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Hi I was wondering about how to restore my 1961 West Germany made Rene Dumont alto sax and possibly a few other saxs I recently was given. I would like to learn to restore them to how they look the day they came out of the factory and possibly a few maybe to give it a rougher look. I just want to know some ways to learn the trade and mixtures to use to remove like the lacquer on some saxophones. All help is welcome thanks.
 

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well, you need to learn a lot of stuff and although many technicians are self taught I don’t suppose that the level of professionally that you are talking about can be achieved doing this on your own.

Very few technicians attempt to restore the looks of a saxophone to its original beauty ( and even less “ improve” on that) in this day and age because it seriously diminishes the value of the saxophone at least from the collector’s point of view ( since the process almost invariably requires at least some form of re-plating if the saxophone is silver or gold plated or re-lacquering if it is lacquered after substantial buffing which is frowned upon, nowadays, from the collectors and the market in general).

There are such shops and they charge a very substantial premium which I am afraid is rarely in line with the market value of a lesser horn.

If you want to do that you need to become an apprentice there and perhaps before of that consider a serious course at a major school teaching musical instruments repair. Alternatively you need to spend years and years doing this at home.

Your 1961 Made in Western Germany alto could be a Dörfler & Jörka ( this brand bought from different makers) its value will never justify such an expensive process.

Anyway, bringing back such a saxophone to its original look require a lot of work and not just being able to delacquer and relacquer it back.

It would be like equating the restoration of a classic car to respraying the car, there is more, a lot more to restoring a car than spray it and even only dent removal requires a very substantial experience.

Should you still want to do the delacquering

http://www.saxontheweb.net/Resource...l=www.saxontheweb.net/&ref=&ss=2767j840513j12

http://www.saxontheweb.net/Resource...l=www.saxontheweb.net/&ref=&ss=2081j540707j10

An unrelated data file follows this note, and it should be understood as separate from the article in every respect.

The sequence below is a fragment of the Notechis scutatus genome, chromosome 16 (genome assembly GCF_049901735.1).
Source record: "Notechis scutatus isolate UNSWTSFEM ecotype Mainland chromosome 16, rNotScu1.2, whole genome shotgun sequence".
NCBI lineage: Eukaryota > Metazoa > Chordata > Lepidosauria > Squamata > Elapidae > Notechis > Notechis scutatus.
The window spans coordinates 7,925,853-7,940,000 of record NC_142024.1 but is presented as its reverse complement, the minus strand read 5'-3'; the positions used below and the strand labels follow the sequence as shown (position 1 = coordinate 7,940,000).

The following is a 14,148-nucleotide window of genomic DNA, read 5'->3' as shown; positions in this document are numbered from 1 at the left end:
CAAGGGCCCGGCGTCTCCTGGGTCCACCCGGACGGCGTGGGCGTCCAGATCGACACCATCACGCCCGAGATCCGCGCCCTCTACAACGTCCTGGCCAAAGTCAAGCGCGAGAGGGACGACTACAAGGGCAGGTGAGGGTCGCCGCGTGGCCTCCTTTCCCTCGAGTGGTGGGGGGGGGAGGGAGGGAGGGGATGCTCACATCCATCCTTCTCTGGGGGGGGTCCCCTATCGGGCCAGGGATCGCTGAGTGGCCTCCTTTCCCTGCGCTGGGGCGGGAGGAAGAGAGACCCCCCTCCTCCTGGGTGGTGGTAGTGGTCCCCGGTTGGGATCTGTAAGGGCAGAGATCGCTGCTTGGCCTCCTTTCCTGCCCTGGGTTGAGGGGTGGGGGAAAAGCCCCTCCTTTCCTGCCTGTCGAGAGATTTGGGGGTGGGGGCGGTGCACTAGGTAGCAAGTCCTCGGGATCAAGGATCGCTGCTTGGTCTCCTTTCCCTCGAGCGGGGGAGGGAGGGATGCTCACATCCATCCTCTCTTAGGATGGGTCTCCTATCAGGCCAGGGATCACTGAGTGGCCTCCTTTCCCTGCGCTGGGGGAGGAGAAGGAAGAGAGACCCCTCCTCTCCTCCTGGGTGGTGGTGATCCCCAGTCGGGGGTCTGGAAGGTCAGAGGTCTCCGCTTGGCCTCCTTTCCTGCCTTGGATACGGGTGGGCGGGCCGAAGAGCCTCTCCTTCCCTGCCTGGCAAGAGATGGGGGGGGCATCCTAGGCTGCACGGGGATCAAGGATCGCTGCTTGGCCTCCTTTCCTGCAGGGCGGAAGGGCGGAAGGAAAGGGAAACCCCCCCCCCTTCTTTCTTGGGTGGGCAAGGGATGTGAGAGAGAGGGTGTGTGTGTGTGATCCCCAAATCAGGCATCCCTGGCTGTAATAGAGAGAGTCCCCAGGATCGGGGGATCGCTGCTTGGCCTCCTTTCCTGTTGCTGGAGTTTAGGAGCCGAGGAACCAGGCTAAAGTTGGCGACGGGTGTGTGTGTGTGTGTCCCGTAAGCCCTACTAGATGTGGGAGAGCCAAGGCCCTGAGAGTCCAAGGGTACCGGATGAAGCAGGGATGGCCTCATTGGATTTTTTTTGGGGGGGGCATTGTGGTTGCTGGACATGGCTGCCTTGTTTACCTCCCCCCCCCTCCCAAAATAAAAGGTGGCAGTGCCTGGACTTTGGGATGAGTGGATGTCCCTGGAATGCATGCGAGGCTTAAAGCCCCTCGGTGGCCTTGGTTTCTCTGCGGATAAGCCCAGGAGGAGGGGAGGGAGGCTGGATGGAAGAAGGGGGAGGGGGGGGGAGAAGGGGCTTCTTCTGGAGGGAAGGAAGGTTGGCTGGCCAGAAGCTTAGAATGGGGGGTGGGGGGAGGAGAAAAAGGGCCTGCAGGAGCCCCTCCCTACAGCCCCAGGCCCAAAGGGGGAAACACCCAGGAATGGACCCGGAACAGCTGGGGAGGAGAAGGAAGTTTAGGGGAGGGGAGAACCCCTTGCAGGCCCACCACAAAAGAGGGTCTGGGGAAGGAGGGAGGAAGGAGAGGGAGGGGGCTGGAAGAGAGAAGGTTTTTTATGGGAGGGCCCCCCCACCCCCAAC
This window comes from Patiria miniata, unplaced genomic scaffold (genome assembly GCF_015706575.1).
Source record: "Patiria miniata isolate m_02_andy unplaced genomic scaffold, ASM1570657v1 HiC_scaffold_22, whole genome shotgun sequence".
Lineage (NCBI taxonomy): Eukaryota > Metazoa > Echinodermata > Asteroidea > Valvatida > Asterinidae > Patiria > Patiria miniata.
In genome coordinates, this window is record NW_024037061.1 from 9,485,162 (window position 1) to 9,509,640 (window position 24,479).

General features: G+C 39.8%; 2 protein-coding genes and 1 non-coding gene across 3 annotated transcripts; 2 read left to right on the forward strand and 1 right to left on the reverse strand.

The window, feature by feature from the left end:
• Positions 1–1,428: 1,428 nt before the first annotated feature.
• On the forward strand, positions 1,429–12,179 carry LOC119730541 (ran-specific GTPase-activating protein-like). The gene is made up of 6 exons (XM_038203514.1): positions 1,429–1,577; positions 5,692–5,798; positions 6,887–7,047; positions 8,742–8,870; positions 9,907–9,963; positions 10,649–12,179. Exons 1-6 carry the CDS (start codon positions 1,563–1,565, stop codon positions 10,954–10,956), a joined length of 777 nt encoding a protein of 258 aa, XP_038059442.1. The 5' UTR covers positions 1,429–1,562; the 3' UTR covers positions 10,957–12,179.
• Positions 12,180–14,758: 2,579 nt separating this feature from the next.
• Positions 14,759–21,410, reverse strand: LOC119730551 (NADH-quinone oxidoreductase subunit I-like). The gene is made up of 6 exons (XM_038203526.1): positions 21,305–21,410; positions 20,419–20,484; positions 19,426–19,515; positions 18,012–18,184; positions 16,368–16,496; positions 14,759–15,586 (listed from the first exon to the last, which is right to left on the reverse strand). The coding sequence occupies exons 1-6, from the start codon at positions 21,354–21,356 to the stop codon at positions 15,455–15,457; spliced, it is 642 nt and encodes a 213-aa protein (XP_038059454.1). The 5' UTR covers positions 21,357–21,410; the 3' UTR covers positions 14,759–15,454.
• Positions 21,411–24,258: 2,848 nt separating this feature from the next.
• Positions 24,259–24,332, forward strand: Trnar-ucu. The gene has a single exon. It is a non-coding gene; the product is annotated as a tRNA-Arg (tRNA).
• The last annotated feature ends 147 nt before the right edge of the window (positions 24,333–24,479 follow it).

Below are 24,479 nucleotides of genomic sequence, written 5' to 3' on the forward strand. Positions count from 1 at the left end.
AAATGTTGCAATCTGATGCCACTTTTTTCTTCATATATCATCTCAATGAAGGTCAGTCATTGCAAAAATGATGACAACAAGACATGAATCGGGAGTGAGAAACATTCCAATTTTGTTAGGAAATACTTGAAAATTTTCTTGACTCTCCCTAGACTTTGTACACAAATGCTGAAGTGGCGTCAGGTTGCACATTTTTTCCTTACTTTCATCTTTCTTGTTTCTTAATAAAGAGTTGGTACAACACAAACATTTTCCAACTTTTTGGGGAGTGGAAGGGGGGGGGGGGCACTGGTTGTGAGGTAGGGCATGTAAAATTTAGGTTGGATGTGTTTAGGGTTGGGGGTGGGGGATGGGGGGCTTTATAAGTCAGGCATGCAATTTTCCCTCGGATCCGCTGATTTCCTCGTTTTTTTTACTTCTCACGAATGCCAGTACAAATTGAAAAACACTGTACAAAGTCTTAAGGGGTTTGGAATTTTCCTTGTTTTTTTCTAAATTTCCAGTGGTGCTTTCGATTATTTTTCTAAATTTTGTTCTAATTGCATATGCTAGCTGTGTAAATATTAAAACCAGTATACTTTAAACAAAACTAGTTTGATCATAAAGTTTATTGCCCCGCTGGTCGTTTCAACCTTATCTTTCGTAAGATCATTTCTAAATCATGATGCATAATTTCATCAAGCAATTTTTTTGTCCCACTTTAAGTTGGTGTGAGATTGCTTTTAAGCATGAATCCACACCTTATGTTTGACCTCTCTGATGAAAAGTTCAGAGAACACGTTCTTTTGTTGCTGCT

Good Luck!
 

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The steps to doing this are simple. The task is not. Any one task of the process can take years to learn well. I have about 35 years experience and worked in an overhaul shop doing just the things you are asking about. I refuse to refinish anyone else's instruments except my own now. It is a dirty job that takes lots of skill. And unless you are setup like some shops to mass produce the process, you will not save yourself any money by doing it yourself, assuming you intend to buy the tools to do this. For example, search some of the threads here on key fitting. It will take you a month just to read all the stuff. :) If you are serious about repair, try baby steps...remove a key and put in a pad or repair a spring something that seems simple but can lead to a whole can of worms as well. Good luck.
 

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You could spend a month reading in this forum for a few clues. This is arguably the most comprehensive printed resource available. (It is not really fair to expect writers here to repeat themselves just for you. :)

Another option is to read a decent manual - that still only gives you comprehensive basics and no experience - such as Reg Thorp’s The Complete Woodwind Repair Manual http://www.napbirt.org/

But as Slausonm says, there is far more to doing a good job in this field than meets the eye, and for much of it you do not get far without a fair bit of specialised, expensive equipment.
 

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Also, you have to be clear as to what you want the end result to be.

What does "restore" mean ?

To some it would mean not only a complete 'overhaul' (a term you must become familiar with) but also a complete relacquer or replating.

Or does 'restore', to you, mean bringing a sax which does NOT play back into respectable playing condition ?

There are many different definitions when one refers to musical instrument work.

As noted by all...this stuff takes a good time to learn, and a lot of focus and determination. But certainly if you put your mind to it, find the resources, have the funds (as this requires buying tools and materials one cannot just get at the hardware store), and the desire...it's possible.